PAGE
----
Of course, having some amount of formal training can catapult you past some of those stepping stones, whether that training is a traditional bachelor’s degree or online learning and certifications.
Transportation includes job titles such as global supply chain director, transport administrator, inventory controller, warehouse manager, and reverse logistics manager.
If you like to see the tangible fruits of your labor, transportation could be a good place for you, as you’ll get to see inventory moving in and out, making its way into the hands of the final customer (or back, if you’re in reverse logistics, a.k.a. returns—a rapidly growing category since the COVID-19 pandemic forced many businesses from brick-and-mortar to digital storefronts).
How to Navigate or Advance Your Supply Chain Career
A basic understanding of end-to-end supply chain foundations is critical for any career path, but not a prerequisite for breaking into the field. For example, to hold an entry-level jobs such as a supply chain analyst, buyer, or coordinator does not require years of experience in the supply chain industry and leaves many possible career paths open for exploration. Building specific supply chain skills, such as demand planning, relationship management, strategic sourcing, inventory optimization, can help you advance a supply chain management career, but there’s also a lot of overlap with other areas and industries.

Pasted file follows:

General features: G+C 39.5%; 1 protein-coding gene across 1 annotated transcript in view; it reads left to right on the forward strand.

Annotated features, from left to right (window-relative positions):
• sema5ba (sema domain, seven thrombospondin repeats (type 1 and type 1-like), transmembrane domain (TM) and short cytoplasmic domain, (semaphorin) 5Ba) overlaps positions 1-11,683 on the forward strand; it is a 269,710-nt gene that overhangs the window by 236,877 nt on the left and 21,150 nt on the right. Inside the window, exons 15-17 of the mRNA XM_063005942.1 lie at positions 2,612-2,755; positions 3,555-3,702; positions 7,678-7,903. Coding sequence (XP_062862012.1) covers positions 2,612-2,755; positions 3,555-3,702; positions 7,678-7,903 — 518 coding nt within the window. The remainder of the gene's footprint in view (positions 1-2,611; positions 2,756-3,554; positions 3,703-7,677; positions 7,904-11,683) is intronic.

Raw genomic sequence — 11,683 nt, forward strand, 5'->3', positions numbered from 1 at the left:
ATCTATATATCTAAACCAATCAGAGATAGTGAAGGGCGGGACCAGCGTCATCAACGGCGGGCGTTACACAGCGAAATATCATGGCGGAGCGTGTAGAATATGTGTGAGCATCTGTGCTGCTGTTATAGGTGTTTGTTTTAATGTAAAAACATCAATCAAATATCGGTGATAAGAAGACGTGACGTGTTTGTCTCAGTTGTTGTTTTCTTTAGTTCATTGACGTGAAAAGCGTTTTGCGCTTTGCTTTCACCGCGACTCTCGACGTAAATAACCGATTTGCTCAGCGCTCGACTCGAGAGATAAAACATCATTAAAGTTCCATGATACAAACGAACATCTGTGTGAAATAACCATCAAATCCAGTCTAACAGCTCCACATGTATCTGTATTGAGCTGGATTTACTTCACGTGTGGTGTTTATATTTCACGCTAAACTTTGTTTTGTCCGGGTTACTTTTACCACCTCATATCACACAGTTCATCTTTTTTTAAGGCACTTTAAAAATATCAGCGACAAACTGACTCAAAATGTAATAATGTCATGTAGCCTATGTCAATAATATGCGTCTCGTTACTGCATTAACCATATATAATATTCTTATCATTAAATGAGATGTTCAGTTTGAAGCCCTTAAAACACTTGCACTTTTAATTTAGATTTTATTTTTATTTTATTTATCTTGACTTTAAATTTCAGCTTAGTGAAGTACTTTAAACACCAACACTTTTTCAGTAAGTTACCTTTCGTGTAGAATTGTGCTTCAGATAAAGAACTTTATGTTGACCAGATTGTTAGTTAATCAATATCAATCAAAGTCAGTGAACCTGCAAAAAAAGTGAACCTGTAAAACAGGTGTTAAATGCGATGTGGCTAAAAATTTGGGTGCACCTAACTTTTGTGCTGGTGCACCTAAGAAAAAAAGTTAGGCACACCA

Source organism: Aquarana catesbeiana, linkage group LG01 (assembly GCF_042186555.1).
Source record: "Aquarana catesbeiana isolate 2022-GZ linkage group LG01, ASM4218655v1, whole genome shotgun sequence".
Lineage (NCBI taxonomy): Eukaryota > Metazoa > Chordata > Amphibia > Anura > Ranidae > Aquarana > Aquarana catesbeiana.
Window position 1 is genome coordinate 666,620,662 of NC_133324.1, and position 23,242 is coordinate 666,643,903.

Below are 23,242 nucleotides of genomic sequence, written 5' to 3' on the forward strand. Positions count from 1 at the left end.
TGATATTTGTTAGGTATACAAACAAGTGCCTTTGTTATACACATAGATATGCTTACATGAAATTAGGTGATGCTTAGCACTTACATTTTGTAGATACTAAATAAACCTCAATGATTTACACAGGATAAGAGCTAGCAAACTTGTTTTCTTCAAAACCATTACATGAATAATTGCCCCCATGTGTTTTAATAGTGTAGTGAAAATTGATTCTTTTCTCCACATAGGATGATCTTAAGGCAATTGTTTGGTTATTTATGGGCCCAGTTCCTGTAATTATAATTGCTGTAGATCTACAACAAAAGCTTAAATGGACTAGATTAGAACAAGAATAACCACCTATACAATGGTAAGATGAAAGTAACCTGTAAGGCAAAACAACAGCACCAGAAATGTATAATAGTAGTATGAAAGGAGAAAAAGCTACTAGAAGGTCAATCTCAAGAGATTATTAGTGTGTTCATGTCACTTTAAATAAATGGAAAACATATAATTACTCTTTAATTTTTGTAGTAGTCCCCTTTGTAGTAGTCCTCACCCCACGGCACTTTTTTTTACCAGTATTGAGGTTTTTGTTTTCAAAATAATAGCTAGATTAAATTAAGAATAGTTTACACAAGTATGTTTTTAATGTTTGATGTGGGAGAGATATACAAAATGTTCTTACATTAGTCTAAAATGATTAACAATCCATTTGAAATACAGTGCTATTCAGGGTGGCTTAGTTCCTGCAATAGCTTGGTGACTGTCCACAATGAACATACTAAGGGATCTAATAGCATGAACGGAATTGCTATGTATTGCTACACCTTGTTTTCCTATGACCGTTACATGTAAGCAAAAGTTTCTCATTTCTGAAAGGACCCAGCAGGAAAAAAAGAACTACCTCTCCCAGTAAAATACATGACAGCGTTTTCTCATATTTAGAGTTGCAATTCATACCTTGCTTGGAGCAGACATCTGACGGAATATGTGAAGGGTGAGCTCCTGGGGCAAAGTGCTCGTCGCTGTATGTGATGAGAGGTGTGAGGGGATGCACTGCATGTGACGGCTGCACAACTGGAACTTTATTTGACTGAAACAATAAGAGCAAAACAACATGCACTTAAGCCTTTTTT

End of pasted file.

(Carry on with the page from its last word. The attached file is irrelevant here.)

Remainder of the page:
edX has partnered with ISCEA to offer the Certified Supply Chain Analyst (CSCA) Professional Certificate. Learners who complete the program will not only get an edX certificate but also be certified as a supply chain analyst by the ISCEA!
Take stock of your skill set and use modular online learning courses and programs to fill gaps and get you closer to your goals. For instance, if you’re an information systems professional, in addition to those transferable skills you could upskill in communications and supply chain foundations to enter the field.
Leverage Relevant Experience in Other Industries
Supply chain touches more departments than almost any other field: sales and marketing, research and development, finance, legal, public relations, and more. That means it’s possible to get a foot in the door even if you started your career doing something completely different. In fact, having a background in another field can give you an advantage, especially if you’re aiming to establish yourself in one of the emerging supply chain business careers such as data scientist, risk manager, or business development lead.
Research shows that developing hybrid skill sets, such as adding analytics knowledge to your supply chain skills, can help set you apart and accelerate growth across many different fields.
For example, organizations need to answer questions and adjust their strategies based on huge amounts of data. The faster someone can make sense of that data and act on it, the more successful the business will be. So, a person with a background in analytics could excel as a supply chain solution design analyst.